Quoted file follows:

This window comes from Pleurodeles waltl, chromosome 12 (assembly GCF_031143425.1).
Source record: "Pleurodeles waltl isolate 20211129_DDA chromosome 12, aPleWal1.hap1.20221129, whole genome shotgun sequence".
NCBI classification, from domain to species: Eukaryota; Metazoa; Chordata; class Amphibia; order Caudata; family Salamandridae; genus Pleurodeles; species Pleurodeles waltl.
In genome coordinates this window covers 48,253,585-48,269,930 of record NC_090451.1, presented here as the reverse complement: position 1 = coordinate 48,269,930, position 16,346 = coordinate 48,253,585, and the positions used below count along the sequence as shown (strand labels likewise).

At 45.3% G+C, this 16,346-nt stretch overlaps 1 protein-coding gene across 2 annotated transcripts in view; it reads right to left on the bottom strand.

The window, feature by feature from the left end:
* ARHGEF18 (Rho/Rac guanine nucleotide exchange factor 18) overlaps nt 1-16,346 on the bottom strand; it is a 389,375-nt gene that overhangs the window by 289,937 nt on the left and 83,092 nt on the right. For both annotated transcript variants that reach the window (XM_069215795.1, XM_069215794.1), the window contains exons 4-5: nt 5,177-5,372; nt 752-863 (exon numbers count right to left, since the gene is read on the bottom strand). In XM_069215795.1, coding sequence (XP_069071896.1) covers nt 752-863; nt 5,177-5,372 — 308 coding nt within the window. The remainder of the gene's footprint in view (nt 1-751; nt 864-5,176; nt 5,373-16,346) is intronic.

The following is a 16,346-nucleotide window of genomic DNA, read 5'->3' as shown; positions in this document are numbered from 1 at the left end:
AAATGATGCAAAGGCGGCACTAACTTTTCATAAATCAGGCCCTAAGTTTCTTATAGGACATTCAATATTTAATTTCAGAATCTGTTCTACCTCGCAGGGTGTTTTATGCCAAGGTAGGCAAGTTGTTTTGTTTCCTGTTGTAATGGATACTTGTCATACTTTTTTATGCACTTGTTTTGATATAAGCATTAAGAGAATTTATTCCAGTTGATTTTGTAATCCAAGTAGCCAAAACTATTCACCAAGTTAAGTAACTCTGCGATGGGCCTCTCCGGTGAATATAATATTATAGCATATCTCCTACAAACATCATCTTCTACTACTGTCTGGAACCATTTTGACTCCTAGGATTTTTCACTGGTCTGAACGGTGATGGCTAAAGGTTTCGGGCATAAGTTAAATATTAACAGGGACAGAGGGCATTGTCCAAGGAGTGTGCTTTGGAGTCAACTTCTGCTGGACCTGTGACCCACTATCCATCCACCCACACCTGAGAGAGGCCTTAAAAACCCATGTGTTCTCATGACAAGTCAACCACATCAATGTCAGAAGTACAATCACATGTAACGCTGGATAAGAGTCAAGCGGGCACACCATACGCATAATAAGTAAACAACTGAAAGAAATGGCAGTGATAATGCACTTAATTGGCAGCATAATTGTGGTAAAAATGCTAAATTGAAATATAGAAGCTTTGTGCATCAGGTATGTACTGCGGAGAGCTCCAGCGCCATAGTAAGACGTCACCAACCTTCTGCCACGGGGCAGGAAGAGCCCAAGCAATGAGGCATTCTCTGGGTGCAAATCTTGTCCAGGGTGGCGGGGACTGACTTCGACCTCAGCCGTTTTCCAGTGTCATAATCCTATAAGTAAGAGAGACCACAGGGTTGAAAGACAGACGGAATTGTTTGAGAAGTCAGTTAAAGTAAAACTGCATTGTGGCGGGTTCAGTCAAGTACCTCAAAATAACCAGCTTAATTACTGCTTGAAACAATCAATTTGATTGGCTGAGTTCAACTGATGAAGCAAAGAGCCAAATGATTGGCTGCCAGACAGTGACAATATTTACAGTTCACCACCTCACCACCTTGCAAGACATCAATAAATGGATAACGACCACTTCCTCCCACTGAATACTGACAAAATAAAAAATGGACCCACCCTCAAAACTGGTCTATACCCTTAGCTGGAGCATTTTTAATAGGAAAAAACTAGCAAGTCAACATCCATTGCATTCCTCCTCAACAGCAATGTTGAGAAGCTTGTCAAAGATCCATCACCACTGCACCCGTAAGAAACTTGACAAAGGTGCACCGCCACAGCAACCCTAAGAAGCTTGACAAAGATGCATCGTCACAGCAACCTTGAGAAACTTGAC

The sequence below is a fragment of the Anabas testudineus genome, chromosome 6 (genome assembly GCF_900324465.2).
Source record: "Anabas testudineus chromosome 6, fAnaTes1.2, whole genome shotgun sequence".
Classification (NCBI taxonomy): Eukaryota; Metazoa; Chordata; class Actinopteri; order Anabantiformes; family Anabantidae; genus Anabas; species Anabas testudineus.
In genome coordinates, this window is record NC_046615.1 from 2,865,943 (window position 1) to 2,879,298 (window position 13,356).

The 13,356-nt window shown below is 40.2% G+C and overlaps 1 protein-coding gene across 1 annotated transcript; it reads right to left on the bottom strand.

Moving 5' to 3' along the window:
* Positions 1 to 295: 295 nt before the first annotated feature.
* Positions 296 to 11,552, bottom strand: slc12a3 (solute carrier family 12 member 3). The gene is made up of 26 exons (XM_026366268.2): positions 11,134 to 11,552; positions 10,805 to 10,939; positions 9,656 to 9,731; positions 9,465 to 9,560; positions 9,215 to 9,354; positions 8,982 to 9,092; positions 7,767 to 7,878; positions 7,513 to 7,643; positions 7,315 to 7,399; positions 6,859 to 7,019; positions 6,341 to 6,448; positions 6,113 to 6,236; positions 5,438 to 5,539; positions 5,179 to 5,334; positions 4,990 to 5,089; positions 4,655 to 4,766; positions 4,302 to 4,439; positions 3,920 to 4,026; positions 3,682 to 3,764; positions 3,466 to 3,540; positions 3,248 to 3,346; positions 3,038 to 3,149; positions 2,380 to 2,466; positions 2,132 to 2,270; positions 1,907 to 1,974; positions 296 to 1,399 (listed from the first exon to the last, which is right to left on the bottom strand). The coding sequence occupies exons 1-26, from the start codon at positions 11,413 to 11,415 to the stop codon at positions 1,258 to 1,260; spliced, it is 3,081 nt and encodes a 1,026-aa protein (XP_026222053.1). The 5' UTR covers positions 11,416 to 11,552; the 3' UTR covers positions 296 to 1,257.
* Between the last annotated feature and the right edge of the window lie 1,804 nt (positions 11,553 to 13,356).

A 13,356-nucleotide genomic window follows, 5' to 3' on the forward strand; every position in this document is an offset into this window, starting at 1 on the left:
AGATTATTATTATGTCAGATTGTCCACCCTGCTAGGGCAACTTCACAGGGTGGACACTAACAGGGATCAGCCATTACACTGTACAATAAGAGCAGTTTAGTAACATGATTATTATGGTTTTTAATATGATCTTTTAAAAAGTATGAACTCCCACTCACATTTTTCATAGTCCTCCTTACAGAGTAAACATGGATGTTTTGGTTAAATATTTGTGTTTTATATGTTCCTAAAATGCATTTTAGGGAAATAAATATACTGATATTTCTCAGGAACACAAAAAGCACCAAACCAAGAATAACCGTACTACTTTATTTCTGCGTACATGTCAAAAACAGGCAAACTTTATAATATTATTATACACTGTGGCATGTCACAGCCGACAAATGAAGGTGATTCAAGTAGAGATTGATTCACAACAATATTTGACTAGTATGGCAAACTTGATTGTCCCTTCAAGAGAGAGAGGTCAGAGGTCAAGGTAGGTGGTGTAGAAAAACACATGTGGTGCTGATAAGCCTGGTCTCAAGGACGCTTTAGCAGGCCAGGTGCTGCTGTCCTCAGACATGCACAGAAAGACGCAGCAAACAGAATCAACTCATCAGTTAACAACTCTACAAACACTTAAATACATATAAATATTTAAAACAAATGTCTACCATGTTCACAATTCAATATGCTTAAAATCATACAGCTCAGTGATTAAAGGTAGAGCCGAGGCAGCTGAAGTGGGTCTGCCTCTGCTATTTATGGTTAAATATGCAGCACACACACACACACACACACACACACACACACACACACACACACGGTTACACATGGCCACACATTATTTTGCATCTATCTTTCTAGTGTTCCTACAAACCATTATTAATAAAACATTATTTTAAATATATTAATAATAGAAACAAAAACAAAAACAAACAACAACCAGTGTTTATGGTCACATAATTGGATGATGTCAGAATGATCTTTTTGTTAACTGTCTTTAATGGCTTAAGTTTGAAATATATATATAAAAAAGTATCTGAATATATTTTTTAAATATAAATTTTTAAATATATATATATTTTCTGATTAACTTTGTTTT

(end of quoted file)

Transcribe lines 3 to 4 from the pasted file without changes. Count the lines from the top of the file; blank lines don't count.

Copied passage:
NCBI classification, from domain to species: Eukaryota; Metazoa; Chordata; class Amphibia; order Caudata; family Salamandridae; genus Pleurodeles; species Pleurodeles waltl.
In genome coordinates this window covers 48,253,585-48,269,930 of record NC_090451.1, presented here as the reverse complement: position 1 = coordinate 48,269,930, position 16,346 = coordinate 48,253,585, and the positions used below count along the sequence as shown (strand labels likewise).